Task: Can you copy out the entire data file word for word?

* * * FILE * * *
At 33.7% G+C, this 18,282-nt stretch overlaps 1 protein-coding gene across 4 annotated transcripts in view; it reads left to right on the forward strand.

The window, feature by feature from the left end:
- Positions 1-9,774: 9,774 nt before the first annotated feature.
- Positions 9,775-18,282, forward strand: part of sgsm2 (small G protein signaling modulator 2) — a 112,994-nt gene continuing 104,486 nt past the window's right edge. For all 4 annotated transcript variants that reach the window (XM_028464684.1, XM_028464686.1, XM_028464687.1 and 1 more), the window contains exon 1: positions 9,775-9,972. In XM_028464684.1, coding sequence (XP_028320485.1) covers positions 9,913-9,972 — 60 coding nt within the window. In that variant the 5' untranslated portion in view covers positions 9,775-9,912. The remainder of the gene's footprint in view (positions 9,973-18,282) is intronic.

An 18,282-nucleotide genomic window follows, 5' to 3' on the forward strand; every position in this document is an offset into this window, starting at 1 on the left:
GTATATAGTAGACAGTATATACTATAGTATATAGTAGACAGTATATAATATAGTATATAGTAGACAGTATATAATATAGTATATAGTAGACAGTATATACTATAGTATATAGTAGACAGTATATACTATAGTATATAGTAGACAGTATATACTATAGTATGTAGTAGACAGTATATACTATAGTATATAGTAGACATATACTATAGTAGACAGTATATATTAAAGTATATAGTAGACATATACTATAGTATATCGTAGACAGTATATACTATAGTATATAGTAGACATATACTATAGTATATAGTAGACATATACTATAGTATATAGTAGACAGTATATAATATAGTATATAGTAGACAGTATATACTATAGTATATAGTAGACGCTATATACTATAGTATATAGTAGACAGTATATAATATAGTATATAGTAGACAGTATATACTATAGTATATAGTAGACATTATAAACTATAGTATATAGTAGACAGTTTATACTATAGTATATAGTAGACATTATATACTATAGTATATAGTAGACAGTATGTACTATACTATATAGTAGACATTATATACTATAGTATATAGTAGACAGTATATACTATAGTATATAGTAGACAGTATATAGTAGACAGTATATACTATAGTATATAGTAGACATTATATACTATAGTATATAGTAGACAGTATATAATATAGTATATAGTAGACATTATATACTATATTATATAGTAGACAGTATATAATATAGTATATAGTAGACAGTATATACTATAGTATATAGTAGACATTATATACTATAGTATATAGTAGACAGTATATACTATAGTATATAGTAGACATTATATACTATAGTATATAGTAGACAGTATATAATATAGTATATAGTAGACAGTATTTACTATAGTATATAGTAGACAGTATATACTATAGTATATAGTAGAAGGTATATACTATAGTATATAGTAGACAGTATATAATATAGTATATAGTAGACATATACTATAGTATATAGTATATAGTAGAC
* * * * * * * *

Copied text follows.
At 33.7% G+C, this 18,282-nt stretch overlaps 1 protein-coding gene across 4 annotated transcripts in view; it reads left to right on the forward strand.

The window, feature by feature from the left end:
- Positions 1-9,774: 9,774 nt before the first annotated feature.
- Positions 9,775-18,282, forward strand: part of sgsm2 (small G protein signaling modulator 2) — a 112,994-nt gene continuing 104,486 nt past the window's right edge. For all 4 annotated transcript variants that reach the window (XM_028464684.1, XM_028464686.1, XM_028464687.1 and 1 more), the window contains exon 1: positions 9,775-9,972. In XM_028464684.1, coding sequence (XP_028320485.1) covers positions 9,913-9,972 — 60 coding nt within the window. In that variant the 5' untranslated portion in view covers positions 9,775-9,912. The remainder of the gene's footprint in view (positions 9,973-18,282) is intronic.

An 18,282-nucleotide genomic window follows, 5' to 3' on the forward strand; every position in this document is an offset into this window, starting at 1 on the left:
GTATATAGTAGACAGTATATACTATAGTATATAGTAGACAGTATATAATATAGTATATAGTAGACAGTATATAATATAGTATATAGTAGACAGTATATACTATAGTATATAGTAGACAGTATATACTATAGTATATAGTAGACAGTATATACTATAGTATGTAGTAGACAGTATATACTATAGTATATAGTAGACATATACTATAGTAGACAGTATATATTAAAGTATATAGTAGACATATACTATAGTATATCGTAGACAGTATATACTATAGTATATAGTAGACATATACTATAGTATATAGTAGACATATACTATAGTATATAGTAGACAGTATATAATATAGTATATAGTAGACAGTATATACTATAGTATATAGTAGACGCTATATACTATAGTATATAGTAGACAGTATATAATATAGTATATAGTAGACAGTATATACTATAGTATATAGTAGACATTATAAACTATAGTATATAGTAGACAGTTTATACTATAGTATATAGTAGACATTATATACTATAGTATATAGTAGACAGTATGTACTATACTATATAGTAGACATTATATACTATAGTATATAGTAGACAGTATATACTATAGTATATAGTAGACAGTATATAGTAGACAGTATATACTATAGTATATAGTAGACATTATATACTATAGTATATAGTAGACAGTATATAATATAGTATATAGTAGACATTATATACTATATTATATAGTAGACAGTATATAATATAGTATATAGTAGACAGTATATACTATAGTATATAGTAGACATTATATACTATAGTATATAGTAGACAGTATATACTATAGTATATAGTAGACATTATATACTATAGTATATAGTAGACAGTATATAATATAGTATATAGTAGACAGTATTTACTATAGTATATAGTAGACAGTATATACTATAGTATATAGTAGAAGGTATATACTATAGTATATAGTAGACAGTATATAATATAGTATATAGTAGACATATACTATAGTATATAGTATATAGTAGAC